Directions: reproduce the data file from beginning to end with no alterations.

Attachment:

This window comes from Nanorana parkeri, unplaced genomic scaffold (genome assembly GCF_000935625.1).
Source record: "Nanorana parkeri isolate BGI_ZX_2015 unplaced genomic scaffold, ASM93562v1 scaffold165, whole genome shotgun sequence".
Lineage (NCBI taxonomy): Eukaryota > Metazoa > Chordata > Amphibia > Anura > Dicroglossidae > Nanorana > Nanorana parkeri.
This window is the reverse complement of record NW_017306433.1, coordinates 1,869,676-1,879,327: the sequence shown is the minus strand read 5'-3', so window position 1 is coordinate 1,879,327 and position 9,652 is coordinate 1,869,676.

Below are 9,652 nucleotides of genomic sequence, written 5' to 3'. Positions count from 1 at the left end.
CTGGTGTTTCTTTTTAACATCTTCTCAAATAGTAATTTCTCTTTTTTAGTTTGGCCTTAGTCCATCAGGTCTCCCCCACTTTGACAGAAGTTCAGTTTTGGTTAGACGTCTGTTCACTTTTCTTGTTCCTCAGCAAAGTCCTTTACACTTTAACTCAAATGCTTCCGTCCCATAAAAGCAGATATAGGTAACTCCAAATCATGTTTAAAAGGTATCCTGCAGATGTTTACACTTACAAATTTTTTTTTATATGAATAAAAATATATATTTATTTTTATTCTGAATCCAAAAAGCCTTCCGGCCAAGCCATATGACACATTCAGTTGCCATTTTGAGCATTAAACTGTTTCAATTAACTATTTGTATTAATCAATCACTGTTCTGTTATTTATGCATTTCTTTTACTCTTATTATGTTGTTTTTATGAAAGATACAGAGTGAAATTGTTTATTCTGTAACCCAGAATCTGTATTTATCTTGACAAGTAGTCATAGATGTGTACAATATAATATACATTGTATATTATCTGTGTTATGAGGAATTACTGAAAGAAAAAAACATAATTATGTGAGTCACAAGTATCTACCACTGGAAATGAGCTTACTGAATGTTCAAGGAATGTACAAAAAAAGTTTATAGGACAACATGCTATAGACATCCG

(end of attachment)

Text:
This window comes from Nanorana parkeri, unplaced genomic scaffold (genome assembly GCF_000935625.1).
Source record: "Nanorana parkeri isolate BGI_ZX_2015 unplaced genomic scaffold, ASM93562v1 scaffold165, whole genome shotgun sequence".
Lineage (NCBI taxonomy): Eukaryota > Metazoa > Chordata > Amphibia > Anura > Dicroglossidae > Nanorana > Nanorana parkeri.
This window is the reverse complement of record NW_017306433.1, coordinates 1,869,676-1,879,327: the sequence shown is the minus strand read 5'-3', so window position 1 is coordinate 1,879,327 and position 9,652 is coordinate 1,869,676.

Below are 9,652 nucleotides of genomic sequence, written 5' to 3'. Positions count from 1 at the left end.
CTGGTGTTTCTTTTTAACATCTTCTCAAATAGTAATTTCTCTTTTTTAGTTTGGCCTTAGTCCATCAGGTCTCCCCCACTTTGACAGAAGTTCAGTTTTGGTTAGACGTCTGTTCACTTTTCTTGTTCCTCAGCAAAGTCCTTTACACTTTAACTCAAATGCTTCCGTCCCATAAAAGCAGATATAGGTAACTCCAAATCATGTTTAAAAGGTATCCTGCAGATGTTTACACTTACAAATTTTTTTTTATATGAATAAAAATATATATTTATTTTTATTCTGAATCCAAAAAGCCTTCCGGCCAAGCCATATGACACATTCAGTTGCCATTTTGAGCATTAAACTGTTTCAATTAACTATTTGTATTAATCAATCACTGTTCTGTTATTTATGCATTTCTTTTACTCTTATTATGTTGTTTTTATGAAAGATACAGAGTGAAATTGTTTATTCTGTAACCCAGAATCTGTATTTATCTTGACAAGTAGTCATAGATGTGTACAATATAATATACATTGTATATTATCTGTGTTATGAGGAATTACTGAAAGAAAAAAACATAATTATGTGAGTCACAAGTATCTACCACTGGAAATGAGCTTACTGAATGTTCAAGGAATGTACAAAAAAAGTTTATAGGACAACATGCTATAGACATCCG